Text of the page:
LPG shortage prolongs as supply from India continues to be erratic
Kathmandu, May 10
At a time when demand of liquefied petroleum gas (LPG) has been shooting up in the country due to perennial shortage of the commodity, cooking fuel import slid by over eight per cent in April to 27,628 tonnes as compared to 30,135 tonnes in March.
Supply of cooking gas is still erratic in the local market due to reduced supply from Indian Oil Corporation (IOC), on which the country is entirely reliant for import of petroleum products.
Nepal Oil Corporation (NOC) has been repeatedly requesting IOC to increase the supply of cooking fuel.
Recently, during the meeting of the depot heads of both oil giants held in Kolkata on April 21 and 22, IOC had agreed to supply 33,000 tonnes cooking gas each month.
NOC, however, has been requesting for the supply to Nepal to be increased to around 37,000 tonnes each month till the supply situation in the country normalises.
Monthly demand of cooking fuel during normal times hovers at around 30,000 tonnes.
However, low supply from India during the border blockade has increased the demand as more empty cylinders have been piled up for refilling.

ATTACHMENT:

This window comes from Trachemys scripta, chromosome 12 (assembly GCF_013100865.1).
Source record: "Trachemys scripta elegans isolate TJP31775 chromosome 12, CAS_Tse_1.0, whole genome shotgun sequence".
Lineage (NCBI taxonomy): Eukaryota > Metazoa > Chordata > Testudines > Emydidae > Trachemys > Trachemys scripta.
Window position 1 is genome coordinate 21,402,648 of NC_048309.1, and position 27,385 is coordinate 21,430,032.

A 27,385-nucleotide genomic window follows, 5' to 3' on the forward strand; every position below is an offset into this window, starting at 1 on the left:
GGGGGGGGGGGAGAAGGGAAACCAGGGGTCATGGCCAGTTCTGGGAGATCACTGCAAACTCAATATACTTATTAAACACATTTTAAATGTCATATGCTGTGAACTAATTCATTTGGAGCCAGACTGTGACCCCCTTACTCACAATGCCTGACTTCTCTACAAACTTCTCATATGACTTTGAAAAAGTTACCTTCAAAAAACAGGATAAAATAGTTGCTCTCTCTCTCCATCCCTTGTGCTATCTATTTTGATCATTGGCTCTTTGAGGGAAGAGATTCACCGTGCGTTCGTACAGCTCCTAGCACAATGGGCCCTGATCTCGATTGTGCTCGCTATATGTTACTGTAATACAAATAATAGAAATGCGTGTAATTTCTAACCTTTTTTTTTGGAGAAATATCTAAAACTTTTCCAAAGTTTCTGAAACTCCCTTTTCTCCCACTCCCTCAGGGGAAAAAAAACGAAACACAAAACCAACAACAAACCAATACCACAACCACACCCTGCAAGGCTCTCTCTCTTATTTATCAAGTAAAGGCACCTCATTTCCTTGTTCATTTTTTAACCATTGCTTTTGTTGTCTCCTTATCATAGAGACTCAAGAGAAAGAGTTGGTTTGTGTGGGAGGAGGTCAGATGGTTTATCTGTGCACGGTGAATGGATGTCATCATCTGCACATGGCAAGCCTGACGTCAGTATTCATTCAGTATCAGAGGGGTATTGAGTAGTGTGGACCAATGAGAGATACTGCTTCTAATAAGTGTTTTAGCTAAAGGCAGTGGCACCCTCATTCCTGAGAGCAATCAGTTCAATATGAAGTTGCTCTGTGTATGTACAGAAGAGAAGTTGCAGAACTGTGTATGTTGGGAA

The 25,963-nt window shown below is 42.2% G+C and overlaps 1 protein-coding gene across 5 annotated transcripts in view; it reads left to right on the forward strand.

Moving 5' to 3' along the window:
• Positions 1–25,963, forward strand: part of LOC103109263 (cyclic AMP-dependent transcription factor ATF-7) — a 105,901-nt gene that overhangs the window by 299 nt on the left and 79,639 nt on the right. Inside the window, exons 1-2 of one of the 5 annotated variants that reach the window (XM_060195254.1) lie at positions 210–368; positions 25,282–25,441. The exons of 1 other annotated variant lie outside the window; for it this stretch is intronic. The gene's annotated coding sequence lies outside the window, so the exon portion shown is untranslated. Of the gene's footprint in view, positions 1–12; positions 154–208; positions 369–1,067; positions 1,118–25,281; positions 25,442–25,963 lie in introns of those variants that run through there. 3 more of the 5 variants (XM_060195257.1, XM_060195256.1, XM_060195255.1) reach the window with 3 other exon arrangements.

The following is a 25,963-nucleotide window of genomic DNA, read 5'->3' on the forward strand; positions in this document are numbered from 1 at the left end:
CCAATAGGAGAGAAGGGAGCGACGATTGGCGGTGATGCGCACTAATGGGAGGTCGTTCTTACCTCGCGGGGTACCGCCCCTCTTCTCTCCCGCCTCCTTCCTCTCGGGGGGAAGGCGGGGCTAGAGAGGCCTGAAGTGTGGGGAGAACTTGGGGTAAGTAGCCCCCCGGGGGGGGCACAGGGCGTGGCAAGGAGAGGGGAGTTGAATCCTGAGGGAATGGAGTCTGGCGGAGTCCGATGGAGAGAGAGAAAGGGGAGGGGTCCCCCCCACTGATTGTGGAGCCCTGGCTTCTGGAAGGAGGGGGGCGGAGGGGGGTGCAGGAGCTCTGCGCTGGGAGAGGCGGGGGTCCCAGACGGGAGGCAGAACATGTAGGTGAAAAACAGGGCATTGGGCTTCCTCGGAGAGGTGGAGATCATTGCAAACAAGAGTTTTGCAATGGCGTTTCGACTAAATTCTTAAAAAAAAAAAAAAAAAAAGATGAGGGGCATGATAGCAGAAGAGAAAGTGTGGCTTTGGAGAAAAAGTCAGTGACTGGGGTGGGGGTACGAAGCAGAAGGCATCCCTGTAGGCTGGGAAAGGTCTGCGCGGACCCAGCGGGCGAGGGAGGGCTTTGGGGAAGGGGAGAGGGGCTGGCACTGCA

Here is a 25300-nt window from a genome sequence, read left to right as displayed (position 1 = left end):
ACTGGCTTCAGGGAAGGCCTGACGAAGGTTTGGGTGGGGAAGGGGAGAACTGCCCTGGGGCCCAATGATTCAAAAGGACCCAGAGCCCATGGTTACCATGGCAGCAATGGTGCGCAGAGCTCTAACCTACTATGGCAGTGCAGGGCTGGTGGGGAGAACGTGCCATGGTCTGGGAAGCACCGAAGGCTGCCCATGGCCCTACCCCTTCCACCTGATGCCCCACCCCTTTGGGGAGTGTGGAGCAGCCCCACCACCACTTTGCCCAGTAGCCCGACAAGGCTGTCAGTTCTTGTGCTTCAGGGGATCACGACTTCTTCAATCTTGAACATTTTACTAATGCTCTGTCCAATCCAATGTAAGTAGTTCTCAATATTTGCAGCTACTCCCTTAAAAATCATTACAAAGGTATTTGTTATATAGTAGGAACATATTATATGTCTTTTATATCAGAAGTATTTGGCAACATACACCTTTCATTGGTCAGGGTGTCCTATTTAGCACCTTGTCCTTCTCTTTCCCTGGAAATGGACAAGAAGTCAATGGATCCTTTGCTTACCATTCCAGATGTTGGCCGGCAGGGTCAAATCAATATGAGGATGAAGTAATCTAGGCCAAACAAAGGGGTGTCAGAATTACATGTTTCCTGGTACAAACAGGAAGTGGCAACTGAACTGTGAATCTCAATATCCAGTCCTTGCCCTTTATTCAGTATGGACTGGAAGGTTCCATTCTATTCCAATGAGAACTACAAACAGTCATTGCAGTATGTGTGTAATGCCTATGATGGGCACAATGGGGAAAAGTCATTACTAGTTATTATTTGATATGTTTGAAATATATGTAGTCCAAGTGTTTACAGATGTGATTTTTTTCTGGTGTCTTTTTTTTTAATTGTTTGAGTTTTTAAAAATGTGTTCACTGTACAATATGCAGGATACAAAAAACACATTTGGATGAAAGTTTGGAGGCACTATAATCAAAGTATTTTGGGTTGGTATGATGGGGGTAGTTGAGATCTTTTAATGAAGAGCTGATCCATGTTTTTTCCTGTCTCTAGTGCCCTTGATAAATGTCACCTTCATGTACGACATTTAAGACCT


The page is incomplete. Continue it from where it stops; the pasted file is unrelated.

“As the country faced perennial shortage of the commodity for a prolonged period, consumers have started hoarding more cooking gas cylinders,” explained Mukunda Ghimire, spokesperson for NOC.
“There is no alternative to increasing the supply of cooking gas to ease the situation.”
There are around 6.7 million cooking gas cylinders that have been circulated in the domestic market.
IOC had also pledged to supply 13,000 tonnes from Barauni refinery, 12,000 tonnes from Haldia, 5,000 tonnes from Mathura and 3,000 tonnes from Karnal during depot chief meeting in Kolkata, as per Ghimire.
NOC has issued product delivery order to the bottling plants accordingly to import cooking gas from India.
NOC has projected that cooking gas supply this month (May) will further decline if IOC does not increase the supply in coming days. Even as IOC had promised to dispatch 3,000 tonnes from Karnal refinery, loading from the concerned refinery has not started yet. Based on the current loading condition from the IOC refineries, supply from Barauni is projected to hover around 10,000 tonnes, 6,048 tonnes from Haldia and 3,024 tonnes from Mathura.
“To normalise the supply of cooking gas in the country, IOC needs to supply at least 37,000 tonnes of cooking gas every month for the next three to four months,” said Ghimire.
Decline in import of cooking fuel has again started to make consumers anxious that the shortage will loom for longer. Demand of cooking gas will go up further during the festive season followed by the winter season.
The crisis of cooking gas that started from the festive season of last year due to tensions along the Nepal-India border is yet to ease, even though three months have passed since the border blockade was officially withdrawn by the agitating Madhes-based political parties.
IOC, however, has assured that it will make good on its earlier pledge to ramp up the supply.
It has recently written to NOC that supply of cooking fuel to Nepal dropped to some extent in April due to some technical problems in Haldia refinery, which has been sorted out now.